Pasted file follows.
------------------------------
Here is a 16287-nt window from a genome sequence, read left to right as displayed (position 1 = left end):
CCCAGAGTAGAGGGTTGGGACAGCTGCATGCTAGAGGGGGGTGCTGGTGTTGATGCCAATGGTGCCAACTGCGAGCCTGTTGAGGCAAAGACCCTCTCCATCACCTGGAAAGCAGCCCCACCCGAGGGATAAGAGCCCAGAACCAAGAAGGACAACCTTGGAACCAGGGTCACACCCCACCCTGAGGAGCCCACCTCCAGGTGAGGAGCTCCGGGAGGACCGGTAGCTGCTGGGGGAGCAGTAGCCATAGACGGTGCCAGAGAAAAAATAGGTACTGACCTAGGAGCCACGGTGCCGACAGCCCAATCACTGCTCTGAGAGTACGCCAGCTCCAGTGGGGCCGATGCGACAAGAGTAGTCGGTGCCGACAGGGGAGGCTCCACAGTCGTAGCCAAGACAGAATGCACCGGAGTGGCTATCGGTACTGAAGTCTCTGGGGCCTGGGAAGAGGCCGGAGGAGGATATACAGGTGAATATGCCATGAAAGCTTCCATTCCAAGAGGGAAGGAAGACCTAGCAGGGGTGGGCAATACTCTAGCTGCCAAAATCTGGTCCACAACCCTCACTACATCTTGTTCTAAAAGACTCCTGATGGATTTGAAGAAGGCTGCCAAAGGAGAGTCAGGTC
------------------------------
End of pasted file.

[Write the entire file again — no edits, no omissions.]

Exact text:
Here is a 16287-nt window from a genome sequence, read left to right as displayed (position 1 = left end):
CCCAGAGTAGAGGGTTGGGACAGCTGCATGCTAGAGGGGGGTGCTGGTGTTGATGCCAATGGTGCCAACTGCGAGCCTGTTGAGGCAAAGACCCTCTCCATCACCTGGAAAGCAGCCCCACCCGAGGGATAAGAGCCCAGAACCAAGAAGGACAACCTTGGAACCAGGGTCACACCCCACCCTGAGGAGCCCACCTCCAGGTGAGGAGCTCCGGGAGGACCGGTAGCTGCTGGGGGAGCAGTAGCCATAGACGGTGCCAGAGAAAAAATAGGTACTGACCTAGGAGCCACGGTGCCGACAGCCCAATCACTGCTCTGAGAGTACGCCAGCTCCAGTGGGGCCGATGCGACAAGAGTAGTCGGTGCCGACAGGGGAGGCTCCACAGTCGTAGCCAAGACAGAATGCACCGGAGTGGCTATCGGTACTGAAGTCTCTGGGGCCTGGGAAGAGGCCGGAGGAGGATATACAGGTGAATATGCCATGAAAGCTTCCATTCCAAGAGGGAAGGAAGACCTAGCAGGGGTGGGCAATACTCTAGCTGCCAAAATCTGGTCCACAACCCTCACTACATCTTGTTCTAAAAGACTCCTGATGGATTTGAAGAAGGCTGCCAAAGGAGAGTCAGGTC